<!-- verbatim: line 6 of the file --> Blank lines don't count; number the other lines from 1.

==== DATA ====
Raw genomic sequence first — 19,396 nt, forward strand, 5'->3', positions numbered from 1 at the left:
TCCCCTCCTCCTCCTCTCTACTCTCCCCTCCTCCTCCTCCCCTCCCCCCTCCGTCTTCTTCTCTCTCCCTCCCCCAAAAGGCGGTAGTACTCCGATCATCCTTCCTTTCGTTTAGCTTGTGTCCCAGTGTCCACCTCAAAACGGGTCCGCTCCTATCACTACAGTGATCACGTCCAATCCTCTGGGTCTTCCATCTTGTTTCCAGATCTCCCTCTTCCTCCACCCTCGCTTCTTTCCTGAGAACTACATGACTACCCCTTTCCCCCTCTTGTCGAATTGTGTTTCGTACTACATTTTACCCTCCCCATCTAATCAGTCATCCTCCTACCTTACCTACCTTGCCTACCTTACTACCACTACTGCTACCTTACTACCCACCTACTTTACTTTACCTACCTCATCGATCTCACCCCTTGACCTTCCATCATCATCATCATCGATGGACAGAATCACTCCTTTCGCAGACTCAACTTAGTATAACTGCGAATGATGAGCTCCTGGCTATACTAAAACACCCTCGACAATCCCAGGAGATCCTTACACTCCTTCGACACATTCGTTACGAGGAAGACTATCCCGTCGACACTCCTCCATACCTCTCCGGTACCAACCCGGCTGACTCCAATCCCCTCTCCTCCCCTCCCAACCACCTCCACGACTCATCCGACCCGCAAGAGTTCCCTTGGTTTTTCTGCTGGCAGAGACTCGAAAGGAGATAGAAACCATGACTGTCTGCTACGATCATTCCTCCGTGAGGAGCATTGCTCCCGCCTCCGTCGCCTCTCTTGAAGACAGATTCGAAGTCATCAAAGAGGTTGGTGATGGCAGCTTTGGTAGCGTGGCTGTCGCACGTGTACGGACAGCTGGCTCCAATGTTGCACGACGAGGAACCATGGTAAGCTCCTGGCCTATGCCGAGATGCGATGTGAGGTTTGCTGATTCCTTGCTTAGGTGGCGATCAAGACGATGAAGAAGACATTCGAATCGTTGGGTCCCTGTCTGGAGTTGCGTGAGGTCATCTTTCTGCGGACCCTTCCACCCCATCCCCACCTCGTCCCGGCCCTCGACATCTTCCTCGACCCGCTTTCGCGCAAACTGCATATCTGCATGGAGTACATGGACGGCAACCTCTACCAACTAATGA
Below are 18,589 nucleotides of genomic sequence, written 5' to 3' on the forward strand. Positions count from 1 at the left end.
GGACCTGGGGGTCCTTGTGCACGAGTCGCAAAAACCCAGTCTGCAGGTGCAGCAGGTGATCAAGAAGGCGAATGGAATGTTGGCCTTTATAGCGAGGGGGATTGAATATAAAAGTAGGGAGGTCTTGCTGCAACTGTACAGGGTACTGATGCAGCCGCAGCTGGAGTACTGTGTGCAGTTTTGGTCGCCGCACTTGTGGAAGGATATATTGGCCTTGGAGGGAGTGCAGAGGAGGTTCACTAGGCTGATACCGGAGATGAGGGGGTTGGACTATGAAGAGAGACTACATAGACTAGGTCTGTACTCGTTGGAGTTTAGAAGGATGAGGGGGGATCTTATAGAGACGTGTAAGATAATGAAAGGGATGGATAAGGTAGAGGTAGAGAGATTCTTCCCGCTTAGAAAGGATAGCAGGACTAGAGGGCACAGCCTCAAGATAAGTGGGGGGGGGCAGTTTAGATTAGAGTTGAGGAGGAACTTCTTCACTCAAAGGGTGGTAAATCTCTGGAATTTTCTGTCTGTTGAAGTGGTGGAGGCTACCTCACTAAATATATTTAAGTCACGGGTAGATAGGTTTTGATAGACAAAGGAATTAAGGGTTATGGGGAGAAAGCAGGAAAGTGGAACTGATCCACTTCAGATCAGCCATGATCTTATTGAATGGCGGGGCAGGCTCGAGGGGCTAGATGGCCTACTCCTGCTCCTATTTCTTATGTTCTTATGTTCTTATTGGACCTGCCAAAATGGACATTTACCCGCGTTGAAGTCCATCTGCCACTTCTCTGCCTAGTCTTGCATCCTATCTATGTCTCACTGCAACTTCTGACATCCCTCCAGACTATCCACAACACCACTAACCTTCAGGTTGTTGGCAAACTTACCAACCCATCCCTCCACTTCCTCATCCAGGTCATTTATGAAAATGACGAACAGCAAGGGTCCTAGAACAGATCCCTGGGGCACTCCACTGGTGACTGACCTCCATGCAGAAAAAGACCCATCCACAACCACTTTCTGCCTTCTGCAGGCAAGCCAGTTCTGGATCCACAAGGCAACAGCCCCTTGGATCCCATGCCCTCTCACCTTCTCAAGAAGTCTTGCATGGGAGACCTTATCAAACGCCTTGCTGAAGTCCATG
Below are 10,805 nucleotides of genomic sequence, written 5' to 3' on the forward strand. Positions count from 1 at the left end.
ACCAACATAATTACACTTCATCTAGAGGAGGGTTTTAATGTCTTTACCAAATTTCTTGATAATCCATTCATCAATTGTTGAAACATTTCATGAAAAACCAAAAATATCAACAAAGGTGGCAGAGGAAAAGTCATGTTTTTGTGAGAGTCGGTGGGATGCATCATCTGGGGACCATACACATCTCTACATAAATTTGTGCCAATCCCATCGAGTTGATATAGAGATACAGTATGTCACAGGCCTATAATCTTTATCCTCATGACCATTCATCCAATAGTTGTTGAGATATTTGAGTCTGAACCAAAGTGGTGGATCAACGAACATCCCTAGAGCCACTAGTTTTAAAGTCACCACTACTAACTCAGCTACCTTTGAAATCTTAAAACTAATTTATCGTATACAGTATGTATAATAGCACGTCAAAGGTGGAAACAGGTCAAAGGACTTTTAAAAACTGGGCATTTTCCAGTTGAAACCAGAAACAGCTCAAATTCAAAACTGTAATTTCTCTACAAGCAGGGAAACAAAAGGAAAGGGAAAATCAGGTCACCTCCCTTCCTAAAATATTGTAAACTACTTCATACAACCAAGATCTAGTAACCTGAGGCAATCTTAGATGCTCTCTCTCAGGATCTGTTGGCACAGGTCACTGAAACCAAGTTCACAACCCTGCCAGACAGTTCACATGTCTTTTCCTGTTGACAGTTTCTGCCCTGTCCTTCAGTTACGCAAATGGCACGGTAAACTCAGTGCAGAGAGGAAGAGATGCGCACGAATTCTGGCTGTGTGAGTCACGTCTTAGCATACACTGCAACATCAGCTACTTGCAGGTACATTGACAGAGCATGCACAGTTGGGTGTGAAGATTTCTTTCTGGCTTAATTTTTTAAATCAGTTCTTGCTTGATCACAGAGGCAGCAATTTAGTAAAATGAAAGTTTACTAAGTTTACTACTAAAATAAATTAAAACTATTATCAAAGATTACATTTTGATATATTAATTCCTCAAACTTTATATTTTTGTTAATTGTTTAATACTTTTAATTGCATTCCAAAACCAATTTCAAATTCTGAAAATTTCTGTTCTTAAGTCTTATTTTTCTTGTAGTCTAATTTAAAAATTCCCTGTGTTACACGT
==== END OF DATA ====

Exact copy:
ACCAACATAATTACACTTCATCTAGAGGAGGGTTTTAATGTCTTTACCAAATTTCTTGATAATCCATTCATCAATTGTTGAAACATTTCATGAAAAACCAAAAATATCAACAAAGGTGGCAGAGGAAAAGTCATGTTTTTGTGAGAGTCGGTGGGATGCATCATCTGGGGACCATACACATCTCTACATAAATTTGTGCCAATCCCATCGAGTTGATATAGAGATACAGTATGTCACAGGCCTATAATCTTTATCCTCATGACCATTCATCCAATAGTTGTTGAGATATTTGAGTCTGAACCAAAGTGGTGGATCAACGAACATCCCTAGAGCCACTAGTTTTAAAGTCACCACTACTAACTCAGCTACCTTTGAAATCTTAAAACTAATTTATCGTATACAGTATGTATAATAGCACGTCAAAGGTGGAAACAGGTCAAAGGACTTTTAAAAACTGGGCATTTTCCAGTTGAAACCAGAAACAGCTCAAATTCAAAACTGTAATTTCTCTACAAGCAGGGAAACAAAAGGAAAGGGAAAATCAGGTCACCTCCCTTCCTAAAATATTGTAAACTACTTCATACAACCAAGATCTAGTAACCTGAGGCAATCTTAGATGCTCTCTCTCAGGATCTGTTGGCACAGGTCACTGAAACCAAGTTCACAACCCTGCCAGACAGTTCACATGTCTTTTCCTGTTGACAGTTTCTGCCCTGTCCTTCAGTTACGCAAATGGCACGGTAAACTCAGTGCAGAGAGGAAGAGATGCGCACGAATTCTGGCTGTGTGAGTCACGTCTTAGCATACACTGCAACATCAGCTACTTGCAGGTACATTGACAGAGCATGCACAGTTGGGTGTGAAGATTTCTTTCTGGCTTAATTTTTTAAATCAGTTCTTGCTTGATCACAGAGGCAGCAATTTAGTAAAATGAAAGTTTACTAAGTTTACTACTAAAATAAATTAAAACTATTATCAAAGATTACATTTTGATATATTAATTCCTCAAACTTTATATTTTTGTTAATTGTTTAATACTTTTAATTGCATTCCAAAACCAATTTCAAATTCTGAAAATTTCTGTTCTTAAGTCTTATTTTTCTTGTAGTCTAATTTAAAAATTCCCTGTGTTACACGT